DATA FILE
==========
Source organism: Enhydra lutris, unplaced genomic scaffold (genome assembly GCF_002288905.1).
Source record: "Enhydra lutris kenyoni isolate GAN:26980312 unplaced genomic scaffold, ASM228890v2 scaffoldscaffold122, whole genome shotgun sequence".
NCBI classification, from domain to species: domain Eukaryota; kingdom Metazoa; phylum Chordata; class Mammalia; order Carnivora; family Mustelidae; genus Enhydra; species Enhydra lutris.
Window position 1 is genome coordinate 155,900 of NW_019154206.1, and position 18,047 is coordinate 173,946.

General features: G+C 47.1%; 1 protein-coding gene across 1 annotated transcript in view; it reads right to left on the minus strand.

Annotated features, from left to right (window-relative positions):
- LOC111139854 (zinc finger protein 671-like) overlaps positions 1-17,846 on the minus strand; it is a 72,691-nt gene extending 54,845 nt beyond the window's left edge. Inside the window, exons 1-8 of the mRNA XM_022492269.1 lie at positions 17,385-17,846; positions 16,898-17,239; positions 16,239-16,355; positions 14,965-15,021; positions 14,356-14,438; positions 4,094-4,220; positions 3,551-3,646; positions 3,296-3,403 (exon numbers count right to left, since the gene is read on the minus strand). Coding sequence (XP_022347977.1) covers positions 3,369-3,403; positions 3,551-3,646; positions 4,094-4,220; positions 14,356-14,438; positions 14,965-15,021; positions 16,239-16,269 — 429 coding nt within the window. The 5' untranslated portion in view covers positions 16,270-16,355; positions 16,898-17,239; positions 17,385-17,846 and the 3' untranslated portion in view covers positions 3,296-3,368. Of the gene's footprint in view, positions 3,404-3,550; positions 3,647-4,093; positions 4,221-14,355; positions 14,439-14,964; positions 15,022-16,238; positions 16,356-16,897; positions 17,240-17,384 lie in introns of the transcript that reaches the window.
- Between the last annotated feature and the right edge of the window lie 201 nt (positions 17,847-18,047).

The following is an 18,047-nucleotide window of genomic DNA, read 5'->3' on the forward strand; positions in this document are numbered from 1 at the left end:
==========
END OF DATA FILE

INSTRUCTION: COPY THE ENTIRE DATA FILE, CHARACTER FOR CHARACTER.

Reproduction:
Source organism: Enhydra lutris, unplaced genomic scaffold (genome assembly GCF_002288905.1).
Source record: "Enhydra lutris kenyoni isolate GAN:26980312 unplaced genomic scaffold, ASM228890v2 scaffoldscaffold122, whole genome shotgun sequence".
NCBI classification, from domain to species: domain Eukaryota; kingdom Metazoa; phylum Chordata; class Mammalia; order Carnivora; family Mustelidae; genus Enhydra; species Enhydra lutris.
Window position 1 is genome coordinate 155,900 of NW_019154206.1, and position 18,047 is coordinate 173,946.

General features: G+C 47.1%; 1 protein-coding gene across 1 annotated transcript in view; it reads right to left on the minus strand.

Annotated features, from left to right (window-relative positions):
- LOC111139854 (zinc finger protein 671-like) overlaps positions 1-17,846 on the minus strand; it is a 72,691-nt gene extending 54,845 nt beyond the window's left edge. Inside the window, exons 1-8 of the mRNA XM_022492269.1 lie at positions 17,385-17,846; positions 16,898-17,239; positions 16,239-16,355; positions 14,965-15,021; positions 14,356-14,438; positions 4,094-4,220; positions 3,551-3,646; positions 3,296-3,403 (exon numbers count right to left, since the gene is read on the minus strand). Coding sequence (XP_022347977.1) covers positions 3,369-3,403; positions 3,551-3,646; positions 4,094-4,220; positions 14,356-14,438; positions 14,965-15,021; positions 16,239-16,269 — 429 coding nt within the window. The 5' untranslated portion in view covers positions 16,270-16,355; positions 16,898-17,239; positions 17,385-17,846 and the 3' untranslated portion in view covers positions 3,296-3,368. Of the gene's footprint in view, positions 3,404-3,550; positions 3,647-4,093; positions 4,221-14,355; positions 14,439-14,964; positions 15,022-16,238; positions 16,356-16,897; positions 17,240-17,384 lie in introns of the transcript that reaches the window.
- Between the last annotated feature and the right edge of the window lie 201 nt (positions 17,847-18,047).

The following is an 18,047-nucleotide window of genomic DNA, read 5'->3' on the forward strand; positions in this document are numbered from 1 at the left end: